On the ones that did not fire,what did the firing pin strike look like?A good dent,or wimpy?
And,as Uncle Nick mentioned.off center is significant,too.
My early handgun reloading adventures included not belling,or not sufficiently belling some 38 Super brass I fed to a 1911.It had a Clark bbl,headspaced on the case mouth.I used copper plated lead bullets.The case mouth shaved a little bullet metal forward.That shaving messed with the functional headspace,and so at times the slide was almost fully locked,but not quite.There is a little wiggle room in the disconnect,so the hammer would drop.
Unfortunately,at that point I also went down the velocity column,and picked a hot rod load of Blue Dot.
And,once I got to the range,I wanted to come home with empty brass.
I still have that Clark bbl in my junk drawer.The lugs set back on the half locked bbl.
I'd say,generally,if something about your handloads does not work,stop.
Ignition problems are also a fine way to lodge a bullet in the bore.Its a bummer to drive the bullet out sometimes.It is possible to batter the bullet so it gets tighter.
A squib doesn't make much noise,you might not notice it with ear protection.Then,you might react by racking the slide and shooting the next round.Two bullets in the barrel does not end well.
So,back from the side story:
You can look through the handgun,firing pin tunnel clean?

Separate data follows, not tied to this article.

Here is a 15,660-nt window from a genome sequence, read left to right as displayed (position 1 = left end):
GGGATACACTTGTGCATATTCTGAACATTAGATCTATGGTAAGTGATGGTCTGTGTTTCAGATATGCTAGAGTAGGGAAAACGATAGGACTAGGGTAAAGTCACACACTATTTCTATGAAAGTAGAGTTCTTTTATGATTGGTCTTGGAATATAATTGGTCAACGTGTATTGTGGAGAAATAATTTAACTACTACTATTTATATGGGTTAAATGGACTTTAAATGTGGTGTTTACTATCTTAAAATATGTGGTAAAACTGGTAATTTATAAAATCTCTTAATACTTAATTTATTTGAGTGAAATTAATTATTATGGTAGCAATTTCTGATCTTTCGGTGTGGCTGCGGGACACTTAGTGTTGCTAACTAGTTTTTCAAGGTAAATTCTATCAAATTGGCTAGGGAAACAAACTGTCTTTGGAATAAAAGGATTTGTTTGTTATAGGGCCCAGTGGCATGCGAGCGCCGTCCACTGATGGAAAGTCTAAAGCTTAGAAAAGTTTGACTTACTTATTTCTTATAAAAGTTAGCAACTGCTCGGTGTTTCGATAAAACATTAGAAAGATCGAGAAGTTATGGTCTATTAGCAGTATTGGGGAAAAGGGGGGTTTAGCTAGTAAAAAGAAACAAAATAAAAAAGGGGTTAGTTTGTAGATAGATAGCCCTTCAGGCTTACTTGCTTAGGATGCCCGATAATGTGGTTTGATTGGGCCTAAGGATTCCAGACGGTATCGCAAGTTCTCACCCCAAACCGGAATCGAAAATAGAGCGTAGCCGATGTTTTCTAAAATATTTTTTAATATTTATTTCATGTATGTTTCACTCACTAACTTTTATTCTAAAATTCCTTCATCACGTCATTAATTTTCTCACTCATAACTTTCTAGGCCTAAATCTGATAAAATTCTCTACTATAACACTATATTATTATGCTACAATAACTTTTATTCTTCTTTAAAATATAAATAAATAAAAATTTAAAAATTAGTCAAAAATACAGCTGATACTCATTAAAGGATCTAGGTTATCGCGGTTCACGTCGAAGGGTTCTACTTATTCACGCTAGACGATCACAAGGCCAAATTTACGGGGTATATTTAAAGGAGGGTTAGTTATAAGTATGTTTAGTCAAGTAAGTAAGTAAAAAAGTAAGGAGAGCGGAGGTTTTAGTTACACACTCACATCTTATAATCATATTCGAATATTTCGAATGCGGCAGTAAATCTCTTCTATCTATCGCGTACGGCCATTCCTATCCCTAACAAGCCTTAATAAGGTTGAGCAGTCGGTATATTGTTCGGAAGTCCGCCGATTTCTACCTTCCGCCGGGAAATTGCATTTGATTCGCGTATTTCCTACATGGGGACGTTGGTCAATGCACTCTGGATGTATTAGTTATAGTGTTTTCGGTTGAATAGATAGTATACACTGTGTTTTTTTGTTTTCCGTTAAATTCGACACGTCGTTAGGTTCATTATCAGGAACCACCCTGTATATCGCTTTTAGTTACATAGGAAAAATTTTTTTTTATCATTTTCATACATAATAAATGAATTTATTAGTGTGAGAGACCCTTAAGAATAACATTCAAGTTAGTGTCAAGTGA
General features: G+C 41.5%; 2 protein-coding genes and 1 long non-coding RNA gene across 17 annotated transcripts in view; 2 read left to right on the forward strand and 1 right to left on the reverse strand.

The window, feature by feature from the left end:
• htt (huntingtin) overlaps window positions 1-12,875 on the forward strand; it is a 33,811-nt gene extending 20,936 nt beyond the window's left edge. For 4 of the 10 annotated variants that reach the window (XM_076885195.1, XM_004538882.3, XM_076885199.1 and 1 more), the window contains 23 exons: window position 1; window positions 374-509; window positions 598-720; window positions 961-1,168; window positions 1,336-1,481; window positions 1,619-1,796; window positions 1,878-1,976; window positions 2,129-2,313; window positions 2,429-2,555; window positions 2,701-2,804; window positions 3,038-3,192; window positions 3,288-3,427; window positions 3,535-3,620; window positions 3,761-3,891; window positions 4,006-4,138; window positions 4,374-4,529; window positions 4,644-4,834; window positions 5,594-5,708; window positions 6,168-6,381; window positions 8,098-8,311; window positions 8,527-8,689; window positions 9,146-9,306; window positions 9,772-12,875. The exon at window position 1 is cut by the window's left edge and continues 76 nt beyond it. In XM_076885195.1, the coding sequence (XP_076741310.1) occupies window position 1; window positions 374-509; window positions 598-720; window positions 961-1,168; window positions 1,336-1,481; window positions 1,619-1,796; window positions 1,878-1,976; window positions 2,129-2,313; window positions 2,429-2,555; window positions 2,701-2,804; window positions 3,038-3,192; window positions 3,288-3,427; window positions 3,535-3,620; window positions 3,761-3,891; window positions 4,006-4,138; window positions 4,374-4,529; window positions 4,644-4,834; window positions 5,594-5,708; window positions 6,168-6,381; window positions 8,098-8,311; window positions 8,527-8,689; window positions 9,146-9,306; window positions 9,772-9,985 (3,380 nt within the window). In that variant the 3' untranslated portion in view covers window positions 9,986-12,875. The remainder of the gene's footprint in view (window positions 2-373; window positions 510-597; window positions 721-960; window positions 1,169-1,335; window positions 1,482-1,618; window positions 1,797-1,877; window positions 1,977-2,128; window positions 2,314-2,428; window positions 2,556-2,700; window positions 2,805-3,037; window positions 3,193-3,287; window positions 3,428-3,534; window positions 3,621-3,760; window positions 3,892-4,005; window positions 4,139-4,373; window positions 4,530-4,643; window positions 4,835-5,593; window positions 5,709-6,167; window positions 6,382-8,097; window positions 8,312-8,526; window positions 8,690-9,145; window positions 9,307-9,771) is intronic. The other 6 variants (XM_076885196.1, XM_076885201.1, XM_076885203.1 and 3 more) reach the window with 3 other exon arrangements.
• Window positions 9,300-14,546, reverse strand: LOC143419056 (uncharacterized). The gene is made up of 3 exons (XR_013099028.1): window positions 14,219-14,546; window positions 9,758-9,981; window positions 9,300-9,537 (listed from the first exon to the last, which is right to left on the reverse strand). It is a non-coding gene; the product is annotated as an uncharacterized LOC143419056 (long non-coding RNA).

Dry snap much? Firing pin head can mushroom,then drag on the firing pin retainer plate.
Old gun? Get a spring and pin rebuild kit.You might have a limp hammer fall.Strut pin may be walking and dragging.
For about $20 you can get a box of 50 hardball factory loads.Try a couple mags.Zero problems? Maybe the gun is fine,but clean and lube it.Also,inspect the locking lug surfaces.
With your barrel out of the gun,drop several of your loads in the chamber.Do they fully chamber?Or do they stop short?
See,bullet dia a little too big(is it .451?) or the crimp bulging the case,etc can cause the round to stop short of headspacing on the case mouth.There is not an "anvil" so the strike energy goes into pushing the cartridge forward.
Did you use rifle primers by mistake?Cups are harder.
Are you handling the primers one at a time?Oily fingers are not good.
And,its been mentioned,high primers are just something to not do!
Clean,lube,inspect the gun.
Reloading,use universal decap die on the dirty brass,tumble till its clean.
Make sure the flash hole is clear and the primer pockets do not have crud in them.
Seat and crimp as two operations.Use a taper crimp or factory crimp collet die.There is often a crimp dia specified in the load book.
verify the rounds will drop full depth into your chamber.
No high primers.
Stop if it does not work.